Tuesday, July 21, 2009

The women's room.

Sneaking in a real picture before the "official" group picture ... aren't these women beautiful?

I've misspent a good deal of energy over the past months worrying about how little work I'm doing. Somehow my brain has linked the closure of the dar chebab with my insecurities about my language and my abilities ... that somehow the closure was subconsciously, psychically, karmically, my fault. Yeah, yeah, I know ... but who ever accused me of being logical?

Anyway, in the heat of summer everything tends to shut down, so I'm not alone in facing a lot of lazy days. My mind races with all the things I "could/should" be doing ... preparing future lesson plans, creating on a resource kit for gender issues, reconnecting with the Flickr site that I've sadly neglected since arriving in Morocco, perfecting my yoga practice, finally learning to meditate ... and cook ... and write ...

Instead, the stifling 110-degrees-plus heat of this past week has left me nearly catatonic. Lying atop my bed, the fan trained directly on me, listening to podcasts instead of reading in order to avoid even the movement of turning a page ... still I found myself reclining in a pool of sweat. Dry heat, my ass.

I've spent more than a few days in just this way lately, entire days and nights with no energy even to read. Now that's lethargy.

But ... a recent surge of activity in my social calendar has not only brought some much-needed energy into my days, it's also snuck some psychic energy into my soul.

Take just the past couple of days.

Yesterday Soumaia, my favorite advanced student who recently passed her graduate exams, invited me to her home in a duoar (little farm village) just outside of town. Yesterday was the hottest day yet -- I heard 117 degrees -- and I spent the morning moaning quietly to myself about the moment I would have to leave my beloved fan and enter the furnace outside, walk a quarter-mile in blazing sun, then press myself into a crowded, un-air-conditioned transit van.

But once I got there ... well, I won't say I forgot all about the heat, because it was impossible to ignore. Every couple of minutes someone says the equivalent of "Hooo, it's hot," and unwraps her veil in order to fan herself with it, whipping it around like the hair of an '80s headbanger.

But beyond the heat, there was great warmth. After quickly finishing off the cake Soumaia had baked -- strawberry filling and chocolate icing with sprinkles -- we crossed the highway to visit her friend Rachida across the road. Four chatty, laughing daughters and their welcoming Tashelheit mom who proclaimed herself my twin, letting down her veil to show her own twin braids to match my own.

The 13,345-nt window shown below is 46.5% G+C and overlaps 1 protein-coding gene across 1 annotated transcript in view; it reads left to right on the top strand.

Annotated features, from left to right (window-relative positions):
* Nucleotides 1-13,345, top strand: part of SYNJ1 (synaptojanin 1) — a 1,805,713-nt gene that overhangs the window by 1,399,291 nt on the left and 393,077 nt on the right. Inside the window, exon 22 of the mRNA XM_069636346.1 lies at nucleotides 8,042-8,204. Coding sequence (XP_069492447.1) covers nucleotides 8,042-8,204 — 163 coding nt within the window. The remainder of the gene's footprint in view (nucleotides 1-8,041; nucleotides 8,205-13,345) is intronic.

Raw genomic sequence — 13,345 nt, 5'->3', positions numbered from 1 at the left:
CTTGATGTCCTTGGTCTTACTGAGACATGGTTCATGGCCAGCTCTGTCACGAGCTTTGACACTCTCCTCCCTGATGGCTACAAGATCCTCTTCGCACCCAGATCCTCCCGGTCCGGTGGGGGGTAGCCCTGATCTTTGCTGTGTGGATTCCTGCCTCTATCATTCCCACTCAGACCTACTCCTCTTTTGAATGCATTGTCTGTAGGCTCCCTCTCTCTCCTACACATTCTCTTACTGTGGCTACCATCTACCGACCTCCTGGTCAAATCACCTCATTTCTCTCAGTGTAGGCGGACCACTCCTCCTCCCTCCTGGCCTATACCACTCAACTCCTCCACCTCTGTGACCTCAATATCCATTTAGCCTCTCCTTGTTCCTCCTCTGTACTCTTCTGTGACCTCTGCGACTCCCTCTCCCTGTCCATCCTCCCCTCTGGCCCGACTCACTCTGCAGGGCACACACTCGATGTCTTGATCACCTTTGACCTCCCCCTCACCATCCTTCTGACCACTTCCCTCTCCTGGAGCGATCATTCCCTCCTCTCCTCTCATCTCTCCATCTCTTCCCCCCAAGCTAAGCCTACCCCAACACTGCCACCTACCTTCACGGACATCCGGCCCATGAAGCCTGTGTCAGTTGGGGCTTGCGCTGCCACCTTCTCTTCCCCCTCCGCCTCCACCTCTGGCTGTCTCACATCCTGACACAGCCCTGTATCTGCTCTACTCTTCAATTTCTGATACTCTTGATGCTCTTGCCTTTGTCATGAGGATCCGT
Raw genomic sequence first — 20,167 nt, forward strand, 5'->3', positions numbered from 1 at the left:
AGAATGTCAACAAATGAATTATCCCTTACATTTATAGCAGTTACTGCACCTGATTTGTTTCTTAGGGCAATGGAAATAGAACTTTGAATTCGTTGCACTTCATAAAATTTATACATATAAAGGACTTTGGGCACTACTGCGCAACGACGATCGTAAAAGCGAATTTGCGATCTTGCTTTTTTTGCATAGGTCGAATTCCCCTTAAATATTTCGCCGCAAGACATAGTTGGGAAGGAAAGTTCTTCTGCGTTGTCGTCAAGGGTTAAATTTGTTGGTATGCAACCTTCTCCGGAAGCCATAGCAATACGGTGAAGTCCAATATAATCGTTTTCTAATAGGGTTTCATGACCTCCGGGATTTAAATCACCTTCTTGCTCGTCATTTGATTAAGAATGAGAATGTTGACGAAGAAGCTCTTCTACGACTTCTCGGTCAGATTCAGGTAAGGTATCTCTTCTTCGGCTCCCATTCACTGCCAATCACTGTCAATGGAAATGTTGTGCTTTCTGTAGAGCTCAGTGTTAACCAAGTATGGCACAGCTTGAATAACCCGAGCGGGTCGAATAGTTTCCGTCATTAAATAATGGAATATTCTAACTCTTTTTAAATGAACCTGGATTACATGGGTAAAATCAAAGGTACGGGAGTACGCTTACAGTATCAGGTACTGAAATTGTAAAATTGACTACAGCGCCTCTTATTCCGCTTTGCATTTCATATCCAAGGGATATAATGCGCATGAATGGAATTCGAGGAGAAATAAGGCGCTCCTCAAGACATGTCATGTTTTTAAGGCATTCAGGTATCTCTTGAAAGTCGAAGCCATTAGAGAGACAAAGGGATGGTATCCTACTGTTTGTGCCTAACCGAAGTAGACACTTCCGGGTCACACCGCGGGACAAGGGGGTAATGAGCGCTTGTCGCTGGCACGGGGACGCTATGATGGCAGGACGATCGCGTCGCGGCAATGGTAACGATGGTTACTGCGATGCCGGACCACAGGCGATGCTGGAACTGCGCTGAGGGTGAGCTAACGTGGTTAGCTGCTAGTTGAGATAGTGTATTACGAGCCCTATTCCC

One by one the other women in Soumaia's family appeared as well, friends and neighbors who naturally congregate on a daily basis. Soumaia and Rachida's is a second-generation friendship; their mothers are close as sisters, finishing each other's sentences, fiddling with each others' clothes, scolding each others' daughters.

We talked about Soumaia's plans to go to computer school. We talked about differences, and similarities, between Moroccans and Americans. We talked about Oprah's newly straight hair. We talked about the heat. We laughed, a lot -- the kind of laughter I could feel was not pointed at me but meant to include me.

There's absolutely nothing better here than spending time with a group of women who obviously enjoy each others' company -- unless it's the feeling that they welcome me as one of them.

Friends for life.

Today, if possible, was even better. First, lunch with my host family, at which I learned the birthmark on my right shin is a result of my mother having looked at a strawberry when she was pregnant with me. Then a two-hour nap with Rakya and Khadija, fading in and out to "The Lizzie Maguire Movie" without missing a single beat in the less-than-complicated plot.

From there I met my friend Sihem, who had asked me home to meet her mother. Another dearly warm and hysterically funny woman -- really, she's missing her calling as a stand-up comedian. She was doing everything but pratfalls to keep me entertained -- making faces, doing impersonations, deadpan lying through her teeth ... then cracking herself up. I haven't laughed so hard in ages. Comedy and good intentions, both persevere through cultural and language barriers. I can't wait to go back.

Plus, I learned that darling independent Sihem, besides riding a motor scooter and working as a compliance officer in a local dairy co-op, has a black belt in karate. And bingo! I have another counterpart for positive activities for girls come fall.

Best of all, once home I finally had energy to do something besides lie in a pool of my own sweat. Made a big batch of my favorite salad -- rice, diced tomatoes and peppers, chopped green olives, cilantro, tuna and cashews -- and one of green melon, cucumbers and fresh mint. Made some notes on advanced English lessons for the summer language immersion camp I'll be working next month. Settled in to write this update. I've done more in the past couple of hours than I've managed in a week.

A year ago I was without a job and without a home (having cut ties with both before my original Peace Corps invitation got messed up at the last minute) and feeling rather weightless, centerless. I've spent much of the past months in the same disconcerting place. I know I'll continue to float back and forth between confidence and angst, but lately I have to admit that I'm not just *trying* to feel as if I fit in here ... I have moments when I actually do.

Masala al fresco.
Dinner on Vish's rooftop.

My social outings aren't limited to my little neighborhood. On Saturday several of us gathered at the home of a volunteer in a neighboring village. Vish treated us to amazing homemade Indian cuisine, bottles of perhaps incongruous but no less satisfying sangria, and an evening of laughter punctuated by comfortable stillness, or perhaps it was the other way 'round. Several of us laid blankets on Vish's roof and slept under the stars and a refreshingly cool breeze.

This weekend, maybe escaping the heat with a trip to Tagazout, Morocco's surfing capital but also supposedly a tranquil beach community.

Turns out being out of work isn't such a chore after all.

In the news.